With 3-2 vote, County stays in Accord
A divided Summit County Council narrowly voted to stay in the Mountain Accord this week after sidestepping the issue for the last few months.
Wednesday, the County Council voted 3-2 in favor of pledging $150,000 toward the collaborative process between several government bodies from the Wasatch Front and the Wasatch Back. County Council members Dave Ure and Roger Armstrong cast the dissenting votes.
While the Mountain Accord has ignited debates in the past, the County Council made the decision in less than an hour, with few people in the audience and little discussion.
County Council member Claudia McMullin, who in the past has questioned how the Mountain Accord would benefit the county, said it’s crucial that the county remain at the table and stay engaged with the state and federal transit partners.
"If nothing else, what this process has done has, at a minimum, highlighted our regional and local issues with respect to transit and transportation with partners we will need in the future," McMullin said. "I would hate to alienate them at this, or any, stage. I think it is well worth this community’s money for that access and our ability to, hopefully, at the end of the day help craft what our future will look like in a way that we have something to say about it."
Chair Kim Carson and councilor Chris Robinson’s comments echoed McMullin’s theme. Robinson serves as the county’s representative on the Mountain Accord board. During the last several months, he has lobbied on behalf of the Mountain Accord process, which still includes a study of a tunnel connection between Park City and Cottonwood canyons.
"We can’t shape and influence the outcomes unless we are at that table," Carson said. "Personally, I’m not afraid of the tunnel study or more information. I think we can only learn from more information."
Even though the discussion included a chance for public input, only two residents testified.
Vernon Greco, a Kamas resident, local business owner and past president of Park City Mountain Resort, supports the County Council staying in the Mountain Accord. He said staying involved allows the council to do a "good job of influencing where we are at in the process."
"I think it is important that the county does stay involved because the devil is in the details and this has a long way to go before it’s done," Greco said. "I’d hate to see the county back out now."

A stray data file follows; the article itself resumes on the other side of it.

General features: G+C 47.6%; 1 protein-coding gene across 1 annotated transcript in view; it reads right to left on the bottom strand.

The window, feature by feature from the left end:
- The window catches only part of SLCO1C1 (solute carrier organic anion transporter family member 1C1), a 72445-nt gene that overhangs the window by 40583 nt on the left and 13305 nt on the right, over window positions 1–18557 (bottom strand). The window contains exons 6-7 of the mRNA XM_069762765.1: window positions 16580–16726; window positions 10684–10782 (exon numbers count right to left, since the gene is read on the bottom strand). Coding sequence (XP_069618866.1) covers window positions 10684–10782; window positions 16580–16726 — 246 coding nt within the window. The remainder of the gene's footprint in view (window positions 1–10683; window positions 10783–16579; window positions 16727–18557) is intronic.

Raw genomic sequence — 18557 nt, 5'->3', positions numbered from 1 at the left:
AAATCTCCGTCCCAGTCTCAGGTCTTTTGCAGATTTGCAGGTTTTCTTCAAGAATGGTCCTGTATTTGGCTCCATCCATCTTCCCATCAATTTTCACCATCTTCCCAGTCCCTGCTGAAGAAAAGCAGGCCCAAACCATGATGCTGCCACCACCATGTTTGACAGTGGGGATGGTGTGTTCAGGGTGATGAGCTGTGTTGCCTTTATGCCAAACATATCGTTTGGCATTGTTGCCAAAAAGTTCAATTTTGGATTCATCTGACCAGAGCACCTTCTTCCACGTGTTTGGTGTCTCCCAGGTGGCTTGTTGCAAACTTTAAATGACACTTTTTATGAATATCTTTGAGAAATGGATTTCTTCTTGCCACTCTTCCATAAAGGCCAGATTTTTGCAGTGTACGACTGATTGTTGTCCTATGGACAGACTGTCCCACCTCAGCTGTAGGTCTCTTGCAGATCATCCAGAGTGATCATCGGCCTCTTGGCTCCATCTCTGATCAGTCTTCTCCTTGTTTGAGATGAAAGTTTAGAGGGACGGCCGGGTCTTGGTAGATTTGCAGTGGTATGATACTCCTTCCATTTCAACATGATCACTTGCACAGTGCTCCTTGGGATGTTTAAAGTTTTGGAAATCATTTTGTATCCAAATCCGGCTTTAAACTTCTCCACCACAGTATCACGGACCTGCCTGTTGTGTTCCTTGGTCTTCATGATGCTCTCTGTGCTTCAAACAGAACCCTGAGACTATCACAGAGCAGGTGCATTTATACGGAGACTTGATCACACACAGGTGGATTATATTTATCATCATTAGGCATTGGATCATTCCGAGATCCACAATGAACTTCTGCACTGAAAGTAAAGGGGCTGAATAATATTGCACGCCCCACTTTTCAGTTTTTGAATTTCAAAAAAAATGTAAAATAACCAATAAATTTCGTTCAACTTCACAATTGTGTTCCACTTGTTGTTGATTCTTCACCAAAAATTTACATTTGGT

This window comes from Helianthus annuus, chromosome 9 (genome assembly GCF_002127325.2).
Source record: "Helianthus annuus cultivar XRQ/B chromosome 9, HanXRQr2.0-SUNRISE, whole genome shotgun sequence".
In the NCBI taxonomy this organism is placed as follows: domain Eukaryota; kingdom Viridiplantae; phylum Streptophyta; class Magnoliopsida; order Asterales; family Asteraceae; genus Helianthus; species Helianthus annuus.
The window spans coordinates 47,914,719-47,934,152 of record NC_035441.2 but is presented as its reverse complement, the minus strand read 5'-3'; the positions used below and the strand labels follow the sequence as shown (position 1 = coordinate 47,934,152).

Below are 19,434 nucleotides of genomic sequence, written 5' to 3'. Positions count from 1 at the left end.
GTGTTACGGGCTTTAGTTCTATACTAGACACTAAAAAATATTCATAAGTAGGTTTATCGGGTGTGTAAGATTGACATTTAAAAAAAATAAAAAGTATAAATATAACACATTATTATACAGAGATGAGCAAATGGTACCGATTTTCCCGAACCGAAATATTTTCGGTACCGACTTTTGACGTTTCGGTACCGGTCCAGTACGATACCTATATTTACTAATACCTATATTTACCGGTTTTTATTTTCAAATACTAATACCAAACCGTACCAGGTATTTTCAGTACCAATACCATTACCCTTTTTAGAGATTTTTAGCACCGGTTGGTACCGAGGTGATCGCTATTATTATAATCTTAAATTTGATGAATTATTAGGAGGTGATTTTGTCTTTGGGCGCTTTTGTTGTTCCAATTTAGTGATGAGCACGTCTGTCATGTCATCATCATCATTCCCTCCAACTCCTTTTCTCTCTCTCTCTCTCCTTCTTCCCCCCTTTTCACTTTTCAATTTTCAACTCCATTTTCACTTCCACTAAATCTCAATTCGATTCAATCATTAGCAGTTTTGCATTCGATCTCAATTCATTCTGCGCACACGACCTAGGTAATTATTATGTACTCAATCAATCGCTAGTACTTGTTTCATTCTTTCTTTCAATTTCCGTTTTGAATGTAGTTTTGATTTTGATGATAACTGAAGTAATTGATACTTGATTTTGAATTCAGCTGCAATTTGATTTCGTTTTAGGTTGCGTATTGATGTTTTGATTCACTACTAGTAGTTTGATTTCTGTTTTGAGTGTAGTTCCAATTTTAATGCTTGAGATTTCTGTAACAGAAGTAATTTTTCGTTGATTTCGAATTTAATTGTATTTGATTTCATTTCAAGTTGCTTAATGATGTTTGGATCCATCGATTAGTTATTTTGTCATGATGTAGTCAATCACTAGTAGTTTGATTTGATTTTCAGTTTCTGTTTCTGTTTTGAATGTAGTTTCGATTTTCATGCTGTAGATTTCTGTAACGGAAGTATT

The County Council’s decision comes as no surprise even when council members have exercised extreme caution and apprehension when discussing the county’s commitment in the past.
Earlier in the week, Carson and Armstrong said the County Council would likely sign the agreement.
Armstrong said while skeptical, he’s "willing to take the first steps to see where it leads." However, on Wednesday he said he wasn’t "happy with the process." Armstrong said he has been "wrestling with it" for a while and there is still too much.
"We asked for changes to be made, and some have been made, but I’m still very suspicious about where it will wind up," Armstrong said explaining his vote. "I think there are Wasatch Front interests here that are compelling, in terms of tapping into Summit County and specifically Park City, and I don’t think those interests will go away.
"I think on the transportation side, the $150,000 is better served funding our own transportation and planning rather than filtering it through the system where we have limited control."
Ure has remained a staunch opponent of the Mountain Accord’s implications all along, consistently saying, "Just because we can, doesn’t mean we should."
"Some areas I don’t think should be developed," Ure said. "And once you put in place a plan, things seem to grow and enlarge."
Ure doubted the ability of the Mountain Accord to deliver results from some of the ambitious plans it has proposed.
"I don’t think we will get out of this what we think we will get. I think what we are doing either on the Wasatch Front or the Wasatch Back will do nothing more than make the development up there grow more rapidly," he said. "Being part of the Mountain Accord does nothing more than confuses or puts false hope in our way. Just because we go our own separate ways doesn’t mean that we can’t share our thoughts, so I would just as soon separate right now."
However, the County Council decided to join Salt Lake County, Salt Lake City, Sandy City and Cottonwood Heights in pledging its support. Park City leaders voted last month to remain involved. The city’s financial commitment, at $300,000, is double the county’s. Council members say the city’s participation only slightly influenced their decision.
County Council members say an opt-out clause still enables the county to back out at any point without having to continue paying.
The county’s vote on Wednesday came down to the wire. The Mountain Accord executive board is scheduled to meet on Monday, July 13, to vote on the overall plan.
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